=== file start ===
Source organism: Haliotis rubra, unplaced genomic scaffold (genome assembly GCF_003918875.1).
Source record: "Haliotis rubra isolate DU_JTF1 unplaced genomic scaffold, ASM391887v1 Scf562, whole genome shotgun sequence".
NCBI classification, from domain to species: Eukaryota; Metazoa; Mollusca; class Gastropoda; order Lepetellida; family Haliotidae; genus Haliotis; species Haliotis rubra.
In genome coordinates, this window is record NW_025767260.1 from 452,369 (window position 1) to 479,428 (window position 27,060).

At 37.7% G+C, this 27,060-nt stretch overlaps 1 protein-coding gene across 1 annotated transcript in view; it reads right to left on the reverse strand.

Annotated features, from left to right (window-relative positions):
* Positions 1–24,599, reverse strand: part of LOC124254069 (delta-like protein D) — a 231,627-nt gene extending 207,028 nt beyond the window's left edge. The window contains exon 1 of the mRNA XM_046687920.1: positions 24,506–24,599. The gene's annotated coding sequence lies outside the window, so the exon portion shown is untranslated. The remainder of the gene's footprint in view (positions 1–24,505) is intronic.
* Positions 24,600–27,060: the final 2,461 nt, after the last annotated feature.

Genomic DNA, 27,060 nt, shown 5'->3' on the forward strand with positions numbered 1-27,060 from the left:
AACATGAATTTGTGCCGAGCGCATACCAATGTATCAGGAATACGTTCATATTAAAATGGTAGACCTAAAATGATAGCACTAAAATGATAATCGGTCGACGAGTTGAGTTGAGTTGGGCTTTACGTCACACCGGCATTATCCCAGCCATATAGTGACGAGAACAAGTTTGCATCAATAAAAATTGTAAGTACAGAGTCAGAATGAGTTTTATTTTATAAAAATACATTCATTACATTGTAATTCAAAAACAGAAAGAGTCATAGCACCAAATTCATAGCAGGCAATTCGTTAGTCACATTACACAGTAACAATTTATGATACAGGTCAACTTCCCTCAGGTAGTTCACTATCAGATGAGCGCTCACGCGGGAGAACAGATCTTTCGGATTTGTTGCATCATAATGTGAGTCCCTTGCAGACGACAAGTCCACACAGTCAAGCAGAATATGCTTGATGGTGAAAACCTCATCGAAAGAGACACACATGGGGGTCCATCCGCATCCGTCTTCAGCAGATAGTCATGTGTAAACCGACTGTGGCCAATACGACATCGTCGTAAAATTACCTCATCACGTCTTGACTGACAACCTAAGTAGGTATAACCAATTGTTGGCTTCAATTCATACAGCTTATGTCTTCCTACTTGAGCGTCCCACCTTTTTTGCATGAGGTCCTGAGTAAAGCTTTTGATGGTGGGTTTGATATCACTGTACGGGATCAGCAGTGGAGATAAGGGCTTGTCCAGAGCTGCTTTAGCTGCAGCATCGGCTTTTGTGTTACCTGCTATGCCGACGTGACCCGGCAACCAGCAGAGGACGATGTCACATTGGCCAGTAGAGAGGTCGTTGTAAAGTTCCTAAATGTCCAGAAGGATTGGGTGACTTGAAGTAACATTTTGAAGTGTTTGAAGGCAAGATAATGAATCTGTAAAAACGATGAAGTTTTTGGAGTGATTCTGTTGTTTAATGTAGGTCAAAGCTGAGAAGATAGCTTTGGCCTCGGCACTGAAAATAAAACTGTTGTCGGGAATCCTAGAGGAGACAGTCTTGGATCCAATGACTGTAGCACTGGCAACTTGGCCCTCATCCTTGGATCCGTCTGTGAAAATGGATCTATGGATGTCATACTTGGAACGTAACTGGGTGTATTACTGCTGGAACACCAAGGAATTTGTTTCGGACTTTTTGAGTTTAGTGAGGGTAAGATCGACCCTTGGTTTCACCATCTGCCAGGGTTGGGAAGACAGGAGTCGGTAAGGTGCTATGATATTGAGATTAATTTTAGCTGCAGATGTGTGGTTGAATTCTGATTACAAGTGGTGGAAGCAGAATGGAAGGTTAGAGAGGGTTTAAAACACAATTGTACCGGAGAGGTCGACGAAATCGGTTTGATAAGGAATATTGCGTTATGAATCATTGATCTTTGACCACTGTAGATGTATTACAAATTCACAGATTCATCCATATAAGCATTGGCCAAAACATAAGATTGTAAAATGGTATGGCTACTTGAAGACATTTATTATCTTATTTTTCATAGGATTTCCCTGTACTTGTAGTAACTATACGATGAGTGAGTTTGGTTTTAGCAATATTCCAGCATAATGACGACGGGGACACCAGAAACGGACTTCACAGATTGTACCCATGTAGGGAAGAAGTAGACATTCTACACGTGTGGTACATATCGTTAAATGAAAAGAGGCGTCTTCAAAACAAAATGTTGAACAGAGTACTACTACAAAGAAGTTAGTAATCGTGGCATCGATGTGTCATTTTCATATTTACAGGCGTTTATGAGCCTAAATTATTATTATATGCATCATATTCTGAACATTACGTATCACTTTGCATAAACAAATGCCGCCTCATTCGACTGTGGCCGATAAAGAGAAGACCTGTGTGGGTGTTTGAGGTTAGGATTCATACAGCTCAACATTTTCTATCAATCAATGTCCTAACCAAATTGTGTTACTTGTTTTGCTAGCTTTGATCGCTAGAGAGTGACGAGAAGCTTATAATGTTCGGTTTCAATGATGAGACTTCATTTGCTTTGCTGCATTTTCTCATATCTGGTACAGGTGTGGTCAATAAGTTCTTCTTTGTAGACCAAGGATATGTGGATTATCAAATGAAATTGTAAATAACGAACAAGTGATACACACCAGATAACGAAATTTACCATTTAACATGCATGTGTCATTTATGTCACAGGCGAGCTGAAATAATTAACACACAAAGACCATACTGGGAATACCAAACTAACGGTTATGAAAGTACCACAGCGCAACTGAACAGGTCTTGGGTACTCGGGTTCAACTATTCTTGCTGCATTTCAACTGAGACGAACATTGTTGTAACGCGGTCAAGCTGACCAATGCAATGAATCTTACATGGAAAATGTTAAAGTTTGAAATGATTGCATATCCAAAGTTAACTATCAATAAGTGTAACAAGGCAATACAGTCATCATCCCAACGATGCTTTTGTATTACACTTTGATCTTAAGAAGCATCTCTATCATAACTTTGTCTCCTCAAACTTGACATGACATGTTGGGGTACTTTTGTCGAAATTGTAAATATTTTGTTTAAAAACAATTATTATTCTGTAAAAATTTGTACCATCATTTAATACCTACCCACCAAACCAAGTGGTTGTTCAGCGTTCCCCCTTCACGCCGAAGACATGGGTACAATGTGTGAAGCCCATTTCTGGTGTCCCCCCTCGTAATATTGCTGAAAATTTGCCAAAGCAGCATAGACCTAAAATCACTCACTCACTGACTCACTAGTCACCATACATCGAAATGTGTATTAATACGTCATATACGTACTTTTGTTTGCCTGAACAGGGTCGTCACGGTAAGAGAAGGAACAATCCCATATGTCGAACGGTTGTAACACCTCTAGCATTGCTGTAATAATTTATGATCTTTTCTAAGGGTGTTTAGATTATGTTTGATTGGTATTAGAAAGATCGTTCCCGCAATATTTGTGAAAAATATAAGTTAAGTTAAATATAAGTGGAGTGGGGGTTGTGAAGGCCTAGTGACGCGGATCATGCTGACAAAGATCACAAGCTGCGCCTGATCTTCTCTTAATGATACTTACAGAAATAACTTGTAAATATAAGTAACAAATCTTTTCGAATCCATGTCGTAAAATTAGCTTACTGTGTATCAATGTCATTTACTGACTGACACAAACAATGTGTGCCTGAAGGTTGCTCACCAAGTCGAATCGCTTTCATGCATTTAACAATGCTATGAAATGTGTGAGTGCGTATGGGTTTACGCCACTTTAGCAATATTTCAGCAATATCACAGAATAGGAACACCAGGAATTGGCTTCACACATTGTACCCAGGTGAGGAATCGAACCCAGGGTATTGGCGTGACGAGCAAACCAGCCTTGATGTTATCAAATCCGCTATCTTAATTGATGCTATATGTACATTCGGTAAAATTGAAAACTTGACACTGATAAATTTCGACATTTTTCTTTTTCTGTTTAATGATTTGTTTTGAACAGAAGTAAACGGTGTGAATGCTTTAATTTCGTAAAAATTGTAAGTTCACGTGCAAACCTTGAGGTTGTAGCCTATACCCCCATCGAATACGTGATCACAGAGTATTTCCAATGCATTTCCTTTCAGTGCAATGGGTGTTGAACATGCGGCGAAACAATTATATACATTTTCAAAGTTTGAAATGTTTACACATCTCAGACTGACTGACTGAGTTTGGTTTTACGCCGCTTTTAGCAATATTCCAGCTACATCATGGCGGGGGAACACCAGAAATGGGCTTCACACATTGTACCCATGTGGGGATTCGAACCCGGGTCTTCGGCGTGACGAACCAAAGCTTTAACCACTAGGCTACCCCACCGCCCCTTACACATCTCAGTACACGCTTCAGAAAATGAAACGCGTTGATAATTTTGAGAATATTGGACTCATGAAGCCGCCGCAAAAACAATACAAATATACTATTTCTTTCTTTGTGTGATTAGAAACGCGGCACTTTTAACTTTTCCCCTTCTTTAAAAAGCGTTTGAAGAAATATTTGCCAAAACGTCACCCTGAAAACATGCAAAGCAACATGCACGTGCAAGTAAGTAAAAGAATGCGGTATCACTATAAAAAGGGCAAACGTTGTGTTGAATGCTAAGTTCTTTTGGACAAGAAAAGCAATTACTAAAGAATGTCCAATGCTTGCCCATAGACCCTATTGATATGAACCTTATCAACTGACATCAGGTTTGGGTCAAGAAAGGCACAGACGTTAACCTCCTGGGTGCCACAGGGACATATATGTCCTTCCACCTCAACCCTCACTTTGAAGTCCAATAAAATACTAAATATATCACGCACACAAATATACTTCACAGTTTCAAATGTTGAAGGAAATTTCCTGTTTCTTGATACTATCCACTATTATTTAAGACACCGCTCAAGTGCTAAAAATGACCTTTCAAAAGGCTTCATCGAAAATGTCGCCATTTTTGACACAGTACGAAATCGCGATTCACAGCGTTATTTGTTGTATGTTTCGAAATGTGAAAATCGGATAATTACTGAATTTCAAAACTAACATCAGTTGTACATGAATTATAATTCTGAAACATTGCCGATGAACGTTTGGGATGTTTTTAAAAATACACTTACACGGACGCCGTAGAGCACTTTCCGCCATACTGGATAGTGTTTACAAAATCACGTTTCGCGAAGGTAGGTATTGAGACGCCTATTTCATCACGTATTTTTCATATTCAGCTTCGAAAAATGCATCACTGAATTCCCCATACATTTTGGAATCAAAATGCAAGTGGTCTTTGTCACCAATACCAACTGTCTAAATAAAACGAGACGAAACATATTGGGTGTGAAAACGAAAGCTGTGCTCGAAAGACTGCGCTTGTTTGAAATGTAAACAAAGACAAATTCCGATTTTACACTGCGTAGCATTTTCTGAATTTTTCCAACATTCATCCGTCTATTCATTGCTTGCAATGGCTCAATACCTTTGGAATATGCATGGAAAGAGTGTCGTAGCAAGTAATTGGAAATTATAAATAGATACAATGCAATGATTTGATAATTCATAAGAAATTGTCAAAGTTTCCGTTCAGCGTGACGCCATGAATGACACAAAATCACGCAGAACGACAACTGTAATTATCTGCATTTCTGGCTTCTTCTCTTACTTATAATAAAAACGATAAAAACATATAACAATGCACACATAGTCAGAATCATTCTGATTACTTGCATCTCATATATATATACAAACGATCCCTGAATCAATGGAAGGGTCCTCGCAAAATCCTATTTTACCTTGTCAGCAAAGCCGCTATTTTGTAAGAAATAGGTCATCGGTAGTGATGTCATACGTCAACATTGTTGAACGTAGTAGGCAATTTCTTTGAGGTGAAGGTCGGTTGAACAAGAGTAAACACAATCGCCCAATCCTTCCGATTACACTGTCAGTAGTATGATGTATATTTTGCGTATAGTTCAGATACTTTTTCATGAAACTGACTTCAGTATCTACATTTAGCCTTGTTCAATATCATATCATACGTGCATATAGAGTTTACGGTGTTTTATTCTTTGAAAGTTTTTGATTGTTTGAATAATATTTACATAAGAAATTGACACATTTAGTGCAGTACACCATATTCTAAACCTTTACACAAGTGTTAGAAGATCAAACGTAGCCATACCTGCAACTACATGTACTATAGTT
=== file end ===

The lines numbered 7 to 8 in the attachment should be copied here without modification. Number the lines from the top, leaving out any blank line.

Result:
* Positions 1–24,599, reverse strand: part of LOC124254069 (delta-like protein D) — a 231,627-nt gene extending 207,028 nt beyond the window's left edge. The window contains exon 1 of the mRNA XM_046687920.1: positions 24,506–24,599. The gene's annotated coding sequence lies outside the window, so the exon portion shown is untranslated. The remainder of the gene's footprint in view (positions 1–24,505) is intronic.
* Positions 24,600–27,060: the final 2,461 nt, after the last annotated feature.